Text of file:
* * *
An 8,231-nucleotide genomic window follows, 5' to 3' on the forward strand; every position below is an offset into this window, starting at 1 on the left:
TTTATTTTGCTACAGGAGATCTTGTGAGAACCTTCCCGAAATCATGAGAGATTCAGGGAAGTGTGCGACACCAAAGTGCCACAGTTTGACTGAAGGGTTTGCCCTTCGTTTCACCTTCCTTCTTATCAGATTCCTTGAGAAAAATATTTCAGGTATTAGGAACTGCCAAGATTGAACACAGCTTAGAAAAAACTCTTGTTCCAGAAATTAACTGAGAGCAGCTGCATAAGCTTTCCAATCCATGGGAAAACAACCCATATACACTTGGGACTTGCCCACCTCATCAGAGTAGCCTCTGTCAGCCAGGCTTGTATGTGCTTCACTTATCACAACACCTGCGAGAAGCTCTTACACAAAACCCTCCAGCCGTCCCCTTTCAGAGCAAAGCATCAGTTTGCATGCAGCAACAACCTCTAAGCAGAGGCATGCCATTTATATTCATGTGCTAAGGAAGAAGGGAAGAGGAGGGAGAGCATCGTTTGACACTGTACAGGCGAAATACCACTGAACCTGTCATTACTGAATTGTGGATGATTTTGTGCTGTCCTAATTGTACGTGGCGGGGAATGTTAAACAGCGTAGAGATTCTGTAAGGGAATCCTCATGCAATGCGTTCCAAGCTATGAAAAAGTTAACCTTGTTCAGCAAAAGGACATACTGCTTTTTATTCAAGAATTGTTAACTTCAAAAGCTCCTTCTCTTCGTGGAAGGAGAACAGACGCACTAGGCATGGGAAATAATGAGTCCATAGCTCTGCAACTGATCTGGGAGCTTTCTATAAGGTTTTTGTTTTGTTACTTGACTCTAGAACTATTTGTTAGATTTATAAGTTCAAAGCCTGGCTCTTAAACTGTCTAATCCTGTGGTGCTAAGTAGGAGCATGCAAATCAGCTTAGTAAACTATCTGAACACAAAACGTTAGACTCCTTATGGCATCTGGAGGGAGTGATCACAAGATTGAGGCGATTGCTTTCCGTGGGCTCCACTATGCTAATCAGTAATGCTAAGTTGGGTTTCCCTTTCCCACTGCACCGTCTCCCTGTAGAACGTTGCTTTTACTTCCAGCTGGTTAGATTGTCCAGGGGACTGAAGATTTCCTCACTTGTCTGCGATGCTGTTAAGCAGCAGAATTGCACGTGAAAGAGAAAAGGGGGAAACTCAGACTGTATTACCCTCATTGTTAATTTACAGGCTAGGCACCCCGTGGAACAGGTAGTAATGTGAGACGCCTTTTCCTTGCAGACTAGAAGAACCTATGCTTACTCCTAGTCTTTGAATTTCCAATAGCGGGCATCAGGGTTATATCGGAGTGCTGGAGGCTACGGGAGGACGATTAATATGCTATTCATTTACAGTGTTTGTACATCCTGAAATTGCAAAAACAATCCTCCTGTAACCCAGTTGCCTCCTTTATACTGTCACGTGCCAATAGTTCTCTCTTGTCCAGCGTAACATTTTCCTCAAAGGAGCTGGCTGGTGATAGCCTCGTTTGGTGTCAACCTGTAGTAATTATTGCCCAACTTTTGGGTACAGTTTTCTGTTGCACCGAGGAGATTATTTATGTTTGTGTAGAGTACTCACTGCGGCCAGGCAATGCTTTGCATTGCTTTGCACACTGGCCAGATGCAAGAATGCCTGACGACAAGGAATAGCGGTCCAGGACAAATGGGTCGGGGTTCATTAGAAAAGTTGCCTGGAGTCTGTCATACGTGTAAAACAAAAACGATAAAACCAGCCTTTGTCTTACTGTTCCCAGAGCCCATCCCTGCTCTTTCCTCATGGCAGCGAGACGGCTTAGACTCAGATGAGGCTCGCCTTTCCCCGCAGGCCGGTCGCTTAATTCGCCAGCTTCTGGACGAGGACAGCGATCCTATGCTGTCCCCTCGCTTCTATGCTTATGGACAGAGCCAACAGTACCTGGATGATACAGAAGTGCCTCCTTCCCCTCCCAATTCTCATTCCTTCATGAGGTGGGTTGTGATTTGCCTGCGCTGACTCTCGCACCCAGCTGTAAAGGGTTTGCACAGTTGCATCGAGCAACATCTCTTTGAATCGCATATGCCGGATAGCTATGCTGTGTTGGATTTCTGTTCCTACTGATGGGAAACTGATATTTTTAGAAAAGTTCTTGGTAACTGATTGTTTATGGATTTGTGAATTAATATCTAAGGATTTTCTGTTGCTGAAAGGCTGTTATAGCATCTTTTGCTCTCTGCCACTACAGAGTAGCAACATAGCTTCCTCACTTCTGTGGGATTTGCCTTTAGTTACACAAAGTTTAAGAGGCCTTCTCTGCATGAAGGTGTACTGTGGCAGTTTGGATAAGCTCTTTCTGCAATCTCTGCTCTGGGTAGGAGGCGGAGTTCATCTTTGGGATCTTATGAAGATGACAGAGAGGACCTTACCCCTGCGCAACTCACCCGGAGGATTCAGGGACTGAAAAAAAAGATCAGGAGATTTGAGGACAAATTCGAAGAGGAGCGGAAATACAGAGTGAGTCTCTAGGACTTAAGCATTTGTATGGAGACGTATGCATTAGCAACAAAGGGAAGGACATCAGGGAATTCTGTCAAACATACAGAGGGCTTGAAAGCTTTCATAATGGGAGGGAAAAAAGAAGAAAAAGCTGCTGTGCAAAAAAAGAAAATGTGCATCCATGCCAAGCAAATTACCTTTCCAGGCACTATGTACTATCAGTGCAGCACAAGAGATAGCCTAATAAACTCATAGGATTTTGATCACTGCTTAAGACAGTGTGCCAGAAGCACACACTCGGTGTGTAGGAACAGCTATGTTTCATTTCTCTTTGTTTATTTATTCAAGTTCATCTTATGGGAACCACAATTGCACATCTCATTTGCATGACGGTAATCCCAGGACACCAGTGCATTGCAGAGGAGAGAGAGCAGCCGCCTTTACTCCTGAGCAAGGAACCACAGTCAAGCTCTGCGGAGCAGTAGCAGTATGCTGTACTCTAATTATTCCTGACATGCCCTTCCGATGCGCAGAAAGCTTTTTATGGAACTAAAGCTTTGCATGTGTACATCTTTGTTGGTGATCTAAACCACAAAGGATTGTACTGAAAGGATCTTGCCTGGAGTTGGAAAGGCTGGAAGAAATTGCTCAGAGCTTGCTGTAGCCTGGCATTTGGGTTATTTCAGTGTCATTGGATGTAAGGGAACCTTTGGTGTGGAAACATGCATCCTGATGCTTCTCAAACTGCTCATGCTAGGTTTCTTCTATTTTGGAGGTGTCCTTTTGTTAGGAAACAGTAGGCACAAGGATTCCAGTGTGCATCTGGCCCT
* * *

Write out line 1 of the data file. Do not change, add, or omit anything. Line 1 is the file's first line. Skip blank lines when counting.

An 8,231-nucleotide genomic window follows, 5' to 3' on the forward strand; every position below is an offset into this window, starting at 1 on the left: